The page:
Former Secretary of Defense William Perry Talks Nuclear Football and Trump on Reddit

Almost immediately after President Donald Trump announced on October 2 that he had tested positive for the coronavirus, speculation began about what would happen should he become seriously ill or worse. Talk centered around the transfer of power should he need to step down, even temporarily. Even after the president appeared healthy enough to be discharged to return to the White House, some commentators and physicians continued to question the state of his health, including what effect the steroid dexamethasone was having on him. (For those not aware of dexamethasone, it is a very powerful steroid that carries with it a long line of possible side effects, such as aggression, agitation, mood changes, trouble breathing and trouble thinking.)

Former Secretary of Defense William Perry took to Reddit AMA to address these issues, especially in regards to the so-called "nuclear football." Perry served as Undersecretary of Defense for Research and Engineering in the Carter administration and then as Secretary of Defense in the Clinton administration. He advised presidents all the way up through the Obama administration. He also oversaw the development of major nuclear weapons systems, though presently he's taken his life in a very different direction as the founder of the William J. Perry Project and its intended mission of making the world free from nuclear weapons. Perry also hosts a podcast, At The Brink, about nuclear weapons.

William Perry
Former Secretary of Defense William Perry. Getty

During the Reddit discussion, users were concerned about more than just Trump retweeting a photo of his face superimposed on Rocky Balboa's body, instead asking how close his finger actually is to setting off nuclear missiles, or if his decision could be overridden.

Perry was joined on Reddit by Tom Z. Collina, Director of Policy at the global security foundation Ploughshares Fund, a global security foundation in Washington, DC. With Collina, Perry co-wrote a new book, The Button: The New Nuclear Arms Race and Presidential Power from Truman to Trump, which chronicles the history of presidential authority over nuclear weapons and offers solutions for reducing the likelihood of a nuclear catastrophe.

When asked directly during the Q&A if anyone else in the chain of command could second-guess the president, Perry wrote in response, "Even if someone else in the chain believes it to be unnecessary, they have no authority to call it off." He further explained that if the Commander of STRATCOM, the United States Strategic Command, felt the order was a mistake or illegal, they could attempt to cancel it, but the order from the president is considered a legal order not to be questioned by the military or anyone else.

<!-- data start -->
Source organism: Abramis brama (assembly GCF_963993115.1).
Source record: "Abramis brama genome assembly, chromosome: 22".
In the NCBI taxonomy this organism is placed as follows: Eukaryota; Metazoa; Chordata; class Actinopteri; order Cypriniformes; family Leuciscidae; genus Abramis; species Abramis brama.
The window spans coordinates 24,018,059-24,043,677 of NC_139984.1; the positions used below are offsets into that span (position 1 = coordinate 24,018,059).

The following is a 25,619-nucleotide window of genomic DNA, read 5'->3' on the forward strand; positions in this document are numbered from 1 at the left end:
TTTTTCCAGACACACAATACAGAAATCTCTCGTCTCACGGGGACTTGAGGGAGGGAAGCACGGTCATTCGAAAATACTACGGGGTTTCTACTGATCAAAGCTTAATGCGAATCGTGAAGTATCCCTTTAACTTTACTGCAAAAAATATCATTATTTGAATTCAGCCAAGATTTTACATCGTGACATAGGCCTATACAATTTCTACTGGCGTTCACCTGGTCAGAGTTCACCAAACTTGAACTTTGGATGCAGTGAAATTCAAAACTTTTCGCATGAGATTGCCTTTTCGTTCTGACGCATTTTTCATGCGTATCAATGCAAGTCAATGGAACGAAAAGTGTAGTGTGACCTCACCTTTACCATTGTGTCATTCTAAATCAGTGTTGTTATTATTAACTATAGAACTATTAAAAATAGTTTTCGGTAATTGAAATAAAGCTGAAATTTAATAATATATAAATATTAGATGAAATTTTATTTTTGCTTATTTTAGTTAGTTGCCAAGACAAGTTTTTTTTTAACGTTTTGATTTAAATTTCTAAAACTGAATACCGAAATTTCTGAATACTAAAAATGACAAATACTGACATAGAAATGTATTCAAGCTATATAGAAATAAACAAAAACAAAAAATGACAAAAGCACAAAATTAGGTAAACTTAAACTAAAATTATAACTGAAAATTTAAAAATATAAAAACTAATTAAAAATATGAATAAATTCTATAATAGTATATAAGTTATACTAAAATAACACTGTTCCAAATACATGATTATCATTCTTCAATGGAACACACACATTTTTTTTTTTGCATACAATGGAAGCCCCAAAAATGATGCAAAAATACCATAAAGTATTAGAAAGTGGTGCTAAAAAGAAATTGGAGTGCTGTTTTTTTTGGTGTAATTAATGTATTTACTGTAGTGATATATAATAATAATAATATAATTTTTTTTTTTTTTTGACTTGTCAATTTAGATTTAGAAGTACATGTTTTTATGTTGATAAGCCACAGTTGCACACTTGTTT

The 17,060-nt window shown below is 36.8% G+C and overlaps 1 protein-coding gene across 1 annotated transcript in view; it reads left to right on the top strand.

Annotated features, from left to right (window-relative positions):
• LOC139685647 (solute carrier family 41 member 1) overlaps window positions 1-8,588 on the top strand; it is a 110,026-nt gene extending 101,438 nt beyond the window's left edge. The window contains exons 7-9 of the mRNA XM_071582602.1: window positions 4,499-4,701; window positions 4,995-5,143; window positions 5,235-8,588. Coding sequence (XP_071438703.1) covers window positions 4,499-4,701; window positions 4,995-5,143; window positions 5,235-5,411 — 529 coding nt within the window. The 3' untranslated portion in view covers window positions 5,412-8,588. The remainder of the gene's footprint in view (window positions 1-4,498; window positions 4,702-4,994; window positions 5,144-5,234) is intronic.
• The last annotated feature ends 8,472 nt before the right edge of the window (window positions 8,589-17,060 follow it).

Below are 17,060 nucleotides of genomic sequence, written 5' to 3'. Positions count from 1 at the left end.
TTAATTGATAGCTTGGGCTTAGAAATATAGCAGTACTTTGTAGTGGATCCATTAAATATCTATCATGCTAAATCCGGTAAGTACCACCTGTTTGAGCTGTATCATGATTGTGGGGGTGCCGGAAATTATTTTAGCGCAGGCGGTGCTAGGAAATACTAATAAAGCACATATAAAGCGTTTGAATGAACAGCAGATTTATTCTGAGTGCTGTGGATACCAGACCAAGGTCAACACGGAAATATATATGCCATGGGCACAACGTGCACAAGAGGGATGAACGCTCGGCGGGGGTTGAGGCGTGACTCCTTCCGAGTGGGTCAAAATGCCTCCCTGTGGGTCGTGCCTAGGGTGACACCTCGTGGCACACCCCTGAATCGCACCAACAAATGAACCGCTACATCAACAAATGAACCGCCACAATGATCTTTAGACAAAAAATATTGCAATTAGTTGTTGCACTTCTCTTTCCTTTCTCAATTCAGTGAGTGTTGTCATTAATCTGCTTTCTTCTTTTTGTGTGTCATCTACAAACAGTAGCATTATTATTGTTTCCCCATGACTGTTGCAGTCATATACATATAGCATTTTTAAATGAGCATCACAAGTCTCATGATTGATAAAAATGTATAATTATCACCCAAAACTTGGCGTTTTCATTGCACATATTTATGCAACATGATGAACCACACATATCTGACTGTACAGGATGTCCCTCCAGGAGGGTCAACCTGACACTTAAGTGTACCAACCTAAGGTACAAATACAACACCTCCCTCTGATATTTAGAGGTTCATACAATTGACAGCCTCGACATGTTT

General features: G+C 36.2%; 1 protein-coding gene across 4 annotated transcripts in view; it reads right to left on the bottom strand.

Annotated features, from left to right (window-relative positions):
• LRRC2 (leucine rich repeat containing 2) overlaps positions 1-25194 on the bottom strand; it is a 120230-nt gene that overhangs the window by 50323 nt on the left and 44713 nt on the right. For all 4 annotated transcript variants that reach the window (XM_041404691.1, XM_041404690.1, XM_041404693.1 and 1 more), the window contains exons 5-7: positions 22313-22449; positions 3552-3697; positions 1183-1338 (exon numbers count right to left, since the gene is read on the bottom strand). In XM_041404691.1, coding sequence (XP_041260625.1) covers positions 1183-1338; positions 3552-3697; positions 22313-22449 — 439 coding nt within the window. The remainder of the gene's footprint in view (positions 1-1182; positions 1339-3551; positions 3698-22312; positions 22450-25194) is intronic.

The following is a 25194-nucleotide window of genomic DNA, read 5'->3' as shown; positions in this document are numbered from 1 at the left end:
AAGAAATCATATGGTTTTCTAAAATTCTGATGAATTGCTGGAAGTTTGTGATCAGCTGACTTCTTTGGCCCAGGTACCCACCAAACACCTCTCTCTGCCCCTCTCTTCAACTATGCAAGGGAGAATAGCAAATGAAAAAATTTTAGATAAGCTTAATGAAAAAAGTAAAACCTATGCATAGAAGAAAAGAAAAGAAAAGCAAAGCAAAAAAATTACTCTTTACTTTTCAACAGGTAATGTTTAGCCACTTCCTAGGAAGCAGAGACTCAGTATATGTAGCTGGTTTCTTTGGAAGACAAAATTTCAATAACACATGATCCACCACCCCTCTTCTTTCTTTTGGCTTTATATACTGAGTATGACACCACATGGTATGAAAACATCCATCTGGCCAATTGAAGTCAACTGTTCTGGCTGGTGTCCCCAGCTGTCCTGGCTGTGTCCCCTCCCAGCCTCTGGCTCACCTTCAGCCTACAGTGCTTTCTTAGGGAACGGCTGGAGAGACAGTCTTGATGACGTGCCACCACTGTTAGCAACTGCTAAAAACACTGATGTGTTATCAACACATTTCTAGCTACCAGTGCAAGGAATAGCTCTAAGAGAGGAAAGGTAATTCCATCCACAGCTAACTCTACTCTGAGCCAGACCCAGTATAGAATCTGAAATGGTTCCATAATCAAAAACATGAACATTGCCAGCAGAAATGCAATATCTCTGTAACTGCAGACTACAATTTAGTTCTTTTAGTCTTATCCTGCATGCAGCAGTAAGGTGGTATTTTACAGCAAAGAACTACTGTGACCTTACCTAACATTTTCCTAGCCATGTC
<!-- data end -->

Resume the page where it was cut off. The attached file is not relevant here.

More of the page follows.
Another Reddit user asked if the president could launch a nuclear attack at any time, to which Perry responded, "Yes, the football is a briefcase that is carried by a military aide that follows the president 24/7. The football followed Trump to the hospital" and weapons could be in the air within minutes of the order. In response to a separate question about the vice president having the authority to use the football in the event that something happened to president, Perry informed the commenter that, "Yes, the VP also has a football and the codes to use it. The president could transfer authority to the VP in a matter of minutes."

Perry also went on in length about what he and Collina would change about the system in regards to the nuclear football. "We would prohibit the sole presidential authority and require that both the executive and Congress approve the first use of nuclear weapons. We could also simply prohibit first use," he wrote and then continued, "We could also prohibit launching US nuclear weapons based on notification of a possible attack, as the attack may turn out to be a false alarm. We have had 3 false alarms in the US and could have more."

While Perry deferred questions about his personal feelings toward the man currently occupying the Oval Office, it wasn't until further along in the questions before someone finally he asked: "What does the Football actually look like inside? Movies often show it as looking like a sort of laptop, but is it really more simplistic than that?"

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President Donald Trump leaves CIA headquarters in 2017. In the background, a military aid carries the “football,” with launch codes for nuclear weapons. Getty Images

Perry responded, "Inside the briefcase called the football there is a communication device that allows the president to communicate with the war room at the Pentagon and a menu of options for nuclear war. No computer that we know of."

He also offered a couple more important details: "The president cannot order the launch of nuclear weapons without a code that identifies him as the president to the military command. This code is changed periodically, and would be changed when a new president enters office."